“Hey, I’ve got an idea for you!”

“Have you ever thought about . . . ?”

“I don’t understand why you do this like you do. . .”

Sixty-nine students. Six instructors. Two support staff. Five days. Almost 40 hours. Five hundred bottled waters and sodas. Pop-Tarts and granola bars. Countless Power Point slides. A couple of handfuls of role plays. Videos. Fishbowl mediation. Debriefing sessions. Discussions. Hallway conversations. Lunch table talk. Emails at night.

Oh, and a requested evaluation form at the end.

We were blessed a few weeks ago to have our online conflict resolution students with us for Residency Session. We had folks from around the world and from all walks of life – human resource professionals, ministers, teachers, fitness instructors, paralegals, attorneys, insurance executives, police chaplains, customer service representatives, accountants, nurses, higher education administrators, non-profit organization executives. Oh, and our best known local personality, our NBC television news anchor. The group was simply incredible.

They worked together well. They helped each other – for the most part. The measure of the week was in its good spirit.

By the time the closing ceremonies ended, our faculty and staff was exhausted and ready to move on. Yet, we all felt profoundly enriched by getting to be with these marvelous people.

The week after still spun slowly in the afterglow. But there was that insidious evaluation form to review and tabulate. All in all, the feedback was fair and well-balanced. The students recognized some of the same weaknesses we had spotted. They praised the week heavily for the most part.

But we had to ask the question that must be asked – “What could be done to improve the Residency?” The answers ranged widely from choice of breakfast food to too much review material to too little review material to too many role plays to not enough role plays. We received criticism for making the schedule too long and making it too short.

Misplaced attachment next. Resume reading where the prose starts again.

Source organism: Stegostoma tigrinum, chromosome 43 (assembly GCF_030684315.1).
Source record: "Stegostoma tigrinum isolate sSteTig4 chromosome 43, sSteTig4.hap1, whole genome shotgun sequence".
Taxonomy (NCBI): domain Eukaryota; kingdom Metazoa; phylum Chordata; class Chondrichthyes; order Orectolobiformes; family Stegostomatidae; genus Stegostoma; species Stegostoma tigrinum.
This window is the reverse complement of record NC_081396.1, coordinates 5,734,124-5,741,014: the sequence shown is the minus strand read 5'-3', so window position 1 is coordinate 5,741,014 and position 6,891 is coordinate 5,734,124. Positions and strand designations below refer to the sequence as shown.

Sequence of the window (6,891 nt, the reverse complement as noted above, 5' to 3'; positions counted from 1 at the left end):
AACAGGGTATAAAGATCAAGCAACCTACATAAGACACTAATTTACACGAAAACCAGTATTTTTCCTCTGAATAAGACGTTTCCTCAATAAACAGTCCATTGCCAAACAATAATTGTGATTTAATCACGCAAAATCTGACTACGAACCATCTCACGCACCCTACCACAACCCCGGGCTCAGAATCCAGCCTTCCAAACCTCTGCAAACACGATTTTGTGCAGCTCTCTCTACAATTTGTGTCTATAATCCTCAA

We first reviewed the evaluation form at our staff meeting. Despite the praise, all we could focus on was the minority report. Instead of feeling pleased that our students and our friends were honoring us with their openness, we became initially defensive.

Feedback. We seek feedback. Yet, when we receive feedback we almost always look on our critics with astonishment. As if to say, “Yes, I asked you for your opinion, but I really didn’t expect you to give it to me.”

And now, a few days later, a few of those negative comments still sting. But more and more we have begun to see the beauty of welcoming conversation – even when it points out our deficiencies.

When we bring people to our peace tables and we urge them to be honest with each other, why are we surprised when well-intentioned feedback breeds defensiveness and spurs escalation of the conflict? It’s at those times that we should remind those sitting with us – and ourselves – that honest opinion and well-meaning intent should be treasured as gifts.

Even the best of us tire of feedback occasionally. Challenge yourself and those in conflict who you assist to seek feedback, to listen for meaning, to test for grace, and to respond in kindness. For without feedback, deep relationships will not be fed.

And we all desire and need deep relationships.

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